# Note that the genetic map is different for men and women Recombination frequency is higher in meiosis in women.

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Note that the genetic map is different for men and women Recombination frequency is higher in meiosis in women

The CEPH families were instrumental in constructing the map But our goal is to map human diseases You rarely get large multi-generational highly informative families How do we get to a lod score of 3 with small families? How do we extend the map to identifying disease genes? That’s the awesome power of logarithms

Science (2006) 312:279-282

Recall: The small family (5 kids) and Mom (informative) was either: D 2 d 1 D 1 d 2 OR L  = [(0.9) 5 + (0.1) 5 ]/ 2 (0.5) 5 Z  = log 10 L  = 0.97 What if there were no crossovers? (For one crossover, Z  = 0.021, the crossover penalty) Dd 12 dd 22 dd 12Dd 22 dd 12 Dd 12

Add the lod scores from different families This is the same as multiplying probabilities What is the probability of two coin flips and getting two heads? 0.5 x 0.5 = 0.25 (product rule in statistics) If the same markers are in two different families, then they are independent 4 or 5 small families, and a small number of crossovers, should suffice Works extremely well for DNA markers, more problematic for diseases If the disease (phenotype) is caused mutations in either of two genes, then mixing lod scores will confound the analysis (called heterogeneity)

Autosomal Recessive Use IBD Mapping Look for homozygous region in affected individuals, Not homozygous in unaffected individuals IDB preserves the haplotype Similar principle as Linkage Disequilibrium Except it is with individuals, not populations

Disequilibrium Mapping A way to map genes using populations Instead of using pedigress, use all of the patients We are interested in haplotypes GAAAGGAAAAGAAGATTT A CTTCC [1396bp] GAAGCTCAGAAAGG C GATAATATAAAAAATAT [2502bp] TTGGGAATTTACA G AATAC Haplotype 3 GAAAGGAAAAGAAGATTT C CTTCC [1396bp] GAAGCTCAGAAAGG T GATAATATAAAAAATAT [2502bp] TTGGGAATTTACA G AATAC GAAAGGAAAAGAAGATTT A CTTCC [1396bp] GAAGCTCAGAAAGG C GATAATATAAAAAATAT [2502bp] TTGGGAATTTACA A AATAC 2 alleles Haplotype 2 Haplotype 1

ABCDE A1B1C1D1E1 A2B2C2D2E2 Consider five loci each with two alleles How Many Haploytpes? A1 B2 C1 D2 E1 A2 B2 C1 D1 E2 Individual = Two haplotypes In theory there are 2 5 (32) possibilities IF the combinations are independent In practice, far fewer (5-10 in sub-Mb distances)

ABCDE A1B1C1D1E1 A2B2C2D2E2 Some SNPs are “old” Example A1 and A2, D1 and D2 If they are in Hardy Weinberg equilibrium,then 4 haplotypes A1D1 A1D2 A2D1 A2D2 A new SNP arises (B2), but in just one haplotype A1B2D1 A1B1D1 A1B1D2 A2B1D1 A2B1D2 New Haplotype WHY?

A1 B2 C1 D1 E1 A1 B1 C1 D1 E1 A1 B1 C1 D2 E1 A2 B1 C1 D1 E1 A2 B1 C1 D2 E1 Even later, two new SNPs arise (C2 and E2) A1 B1 C2 D1 E1 A2 B1 C1 D1 E2 So we end up with a total of 7 haplotypes for 5 SNPs There is a possibility of recombination between SNPs However, this is very slow and improbable, especially for short distances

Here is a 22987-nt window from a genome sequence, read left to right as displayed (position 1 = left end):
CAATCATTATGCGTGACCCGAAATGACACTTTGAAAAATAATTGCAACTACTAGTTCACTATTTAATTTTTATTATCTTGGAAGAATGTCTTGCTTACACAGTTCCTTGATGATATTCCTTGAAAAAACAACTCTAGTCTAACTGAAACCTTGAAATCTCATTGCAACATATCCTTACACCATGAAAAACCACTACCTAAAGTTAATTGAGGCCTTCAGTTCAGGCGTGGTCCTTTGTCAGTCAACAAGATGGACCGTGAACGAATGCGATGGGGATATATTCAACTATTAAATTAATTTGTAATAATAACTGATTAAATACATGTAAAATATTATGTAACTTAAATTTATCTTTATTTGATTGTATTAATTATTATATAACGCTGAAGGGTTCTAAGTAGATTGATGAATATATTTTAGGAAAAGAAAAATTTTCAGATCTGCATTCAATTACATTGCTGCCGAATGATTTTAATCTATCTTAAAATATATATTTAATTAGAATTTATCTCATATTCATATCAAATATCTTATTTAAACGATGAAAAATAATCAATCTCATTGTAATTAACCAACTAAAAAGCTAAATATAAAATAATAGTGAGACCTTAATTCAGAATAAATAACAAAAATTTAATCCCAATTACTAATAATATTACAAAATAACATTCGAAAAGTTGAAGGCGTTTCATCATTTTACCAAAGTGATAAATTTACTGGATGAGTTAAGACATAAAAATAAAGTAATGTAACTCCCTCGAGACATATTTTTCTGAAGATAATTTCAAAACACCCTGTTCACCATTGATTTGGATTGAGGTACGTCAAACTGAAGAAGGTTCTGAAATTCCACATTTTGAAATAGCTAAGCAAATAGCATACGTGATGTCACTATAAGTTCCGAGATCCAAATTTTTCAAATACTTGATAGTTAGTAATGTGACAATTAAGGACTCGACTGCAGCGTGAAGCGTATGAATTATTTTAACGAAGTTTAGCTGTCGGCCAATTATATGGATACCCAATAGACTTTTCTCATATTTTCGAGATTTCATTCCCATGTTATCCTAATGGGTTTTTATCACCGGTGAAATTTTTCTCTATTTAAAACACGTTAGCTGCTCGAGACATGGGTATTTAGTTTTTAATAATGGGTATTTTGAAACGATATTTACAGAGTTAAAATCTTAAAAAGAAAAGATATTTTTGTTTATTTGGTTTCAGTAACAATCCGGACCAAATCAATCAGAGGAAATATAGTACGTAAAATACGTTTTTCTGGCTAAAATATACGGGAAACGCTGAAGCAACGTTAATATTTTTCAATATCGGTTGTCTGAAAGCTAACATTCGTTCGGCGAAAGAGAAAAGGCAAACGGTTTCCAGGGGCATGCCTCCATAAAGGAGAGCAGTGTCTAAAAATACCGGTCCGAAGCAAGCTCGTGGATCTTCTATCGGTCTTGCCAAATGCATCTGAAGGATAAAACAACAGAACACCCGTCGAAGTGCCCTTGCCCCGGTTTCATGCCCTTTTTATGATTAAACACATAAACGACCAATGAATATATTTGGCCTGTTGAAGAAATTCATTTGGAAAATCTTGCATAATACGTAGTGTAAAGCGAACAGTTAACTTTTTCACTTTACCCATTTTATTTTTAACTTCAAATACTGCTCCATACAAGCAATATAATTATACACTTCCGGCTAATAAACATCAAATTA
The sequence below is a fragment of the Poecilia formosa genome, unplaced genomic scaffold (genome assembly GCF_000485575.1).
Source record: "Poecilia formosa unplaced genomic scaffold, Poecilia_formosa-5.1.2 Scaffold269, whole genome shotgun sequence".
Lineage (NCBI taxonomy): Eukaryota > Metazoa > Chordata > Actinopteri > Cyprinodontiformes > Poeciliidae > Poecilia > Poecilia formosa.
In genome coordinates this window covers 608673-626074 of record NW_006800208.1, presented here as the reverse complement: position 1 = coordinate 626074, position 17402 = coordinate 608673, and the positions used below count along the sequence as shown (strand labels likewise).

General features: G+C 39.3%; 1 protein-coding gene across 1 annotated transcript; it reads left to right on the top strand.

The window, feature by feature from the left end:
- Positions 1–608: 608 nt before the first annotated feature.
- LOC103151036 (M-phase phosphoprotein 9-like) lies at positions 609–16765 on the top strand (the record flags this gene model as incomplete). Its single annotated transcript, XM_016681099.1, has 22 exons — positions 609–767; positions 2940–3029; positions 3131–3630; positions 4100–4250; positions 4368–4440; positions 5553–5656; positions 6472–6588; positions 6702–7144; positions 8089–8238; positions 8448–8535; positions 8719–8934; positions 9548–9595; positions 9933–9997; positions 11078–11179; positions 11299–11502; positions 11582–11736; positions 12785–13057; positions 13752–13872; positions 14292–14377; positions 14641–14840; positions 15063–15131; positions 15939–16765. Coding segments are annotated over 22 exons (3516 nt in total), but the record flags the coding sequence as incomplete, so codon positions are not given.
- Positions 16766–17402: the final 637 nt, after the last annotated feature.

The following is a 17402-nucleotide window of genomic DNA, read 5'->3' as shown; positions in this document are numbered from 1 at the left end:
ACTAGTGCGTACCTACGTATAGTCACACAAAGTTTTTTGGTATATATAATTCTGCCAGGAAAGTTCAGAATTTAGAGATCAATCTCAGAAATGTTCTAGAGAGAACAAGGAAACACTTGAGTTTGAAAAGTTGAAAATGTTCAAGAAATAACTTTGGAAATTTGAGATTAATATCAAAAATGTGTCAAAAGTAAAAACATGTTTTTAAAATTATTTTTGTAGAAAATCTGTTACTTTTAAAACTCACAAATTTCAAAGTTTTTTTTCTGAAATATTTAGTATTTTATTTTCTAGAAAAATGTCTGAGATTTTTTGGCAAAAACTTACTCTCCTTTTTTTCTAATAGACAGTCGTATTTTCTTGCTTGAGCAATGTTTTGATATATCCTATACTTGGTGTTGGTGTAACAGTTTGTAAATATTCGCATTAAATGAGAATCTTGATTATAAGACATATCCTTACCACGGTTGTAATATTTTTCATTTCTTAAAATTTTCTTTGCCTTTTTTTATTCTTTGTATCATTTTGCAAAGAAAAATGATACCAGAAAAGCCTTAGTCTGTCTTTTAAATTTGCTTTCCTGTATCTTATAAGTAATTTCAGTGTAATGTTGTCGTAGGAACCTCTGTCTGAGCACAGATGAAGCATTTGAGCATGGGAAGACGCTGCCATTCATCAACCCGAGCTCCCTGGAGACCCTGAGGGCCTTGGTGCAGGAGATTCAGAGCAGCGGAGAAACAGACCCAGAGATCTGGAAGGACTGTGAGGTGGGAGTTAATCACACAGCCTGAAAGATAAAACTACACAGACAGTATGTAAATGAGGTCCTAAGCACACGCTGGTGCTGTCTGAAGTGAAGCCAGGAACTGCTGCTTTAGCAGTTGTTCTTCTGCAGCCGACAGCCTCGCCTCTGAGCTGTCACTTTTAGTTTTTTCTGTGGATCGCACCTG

Now consider that a disease mutation arises between C and D Just like the SNPs, it is likely to have arisen once And it is in only one of the common 7 haplotypes Therefore the SNP alleles in that haplotype are correlated with the mutation This is the principle of DISEQUILIBRIUM MAPPING It depends on: 1. Age of the mutation 2.Age of the SNPs in the haplotype 3.Age of the population 4.Frequency of recombination (distance between) SNPs

Disequilibrium mapping is particularly useful when: There is a relatively new disease mutation Relatively isolated (and hopefully new) population (Finland) A B C D E * Population Allele Frequencies 1 0.3 0.2 0.8 0.7 0.2 2 0.7 0.8 0.2 0.3 0.8 If equilibrium, patients should have same allele frequencies If disequilibrium, patients should have increased frequencies near the disease gene The degree of deviation should be maximal near the disease gene

A1 B2 C 1 D2 E1 * Simple Case: Autosomal dominant disease arises between C and D of a particular genotype A Few Generations Later: Allele Frequencies Population 0.3 0.8 0.3 0.3 0.2 Patients 1 1 1 1 1 Over time: (Patients only) 0.6 0.9 1 1 0.9 Later 0.4 0.8 1 1 0.7

Deviation from Population Frequency Distance along Chromosome Disease Gene

So this is it………………. How do we find the gene and the mutation? We need to make the correlation with the genetic map (for example distance in cM) to the physical map (DNA) Most important to have the physical map annotated

Distance along Chromosome Disease Gene All methods give a map location (Maximum Likelihood)

Point your browser to genome.ucsc.edu Identify the genes in the interval Look for best candidate Expression data (is the gene expressed in affected tissue?) Is expression of the gene affected in patients? Ultimately we must search for mutations DNA sequencing is best (SSCP is usually done first) Does the mutation make sense For example, recessive= loss of function

SNP chips Lots of possibilities

Great Dane x Mexican Chihuahua F1 Big (Great Danes) 3 Big : 1 Small? Not Likely………….The sum total of many gene….multigenic

Many human disorders, conditions and predispositions are multigenic Twin studies where identical twins are raised together or raised apart Look at complex behaviors and ask if they are genetic or environment Answer: For almost every single behavior…..it’s a little of both “Heritability” or the fraction of the condition that is genetic But how many genes? Association studies…..use SNP chips and the awesome power of Computational Biology

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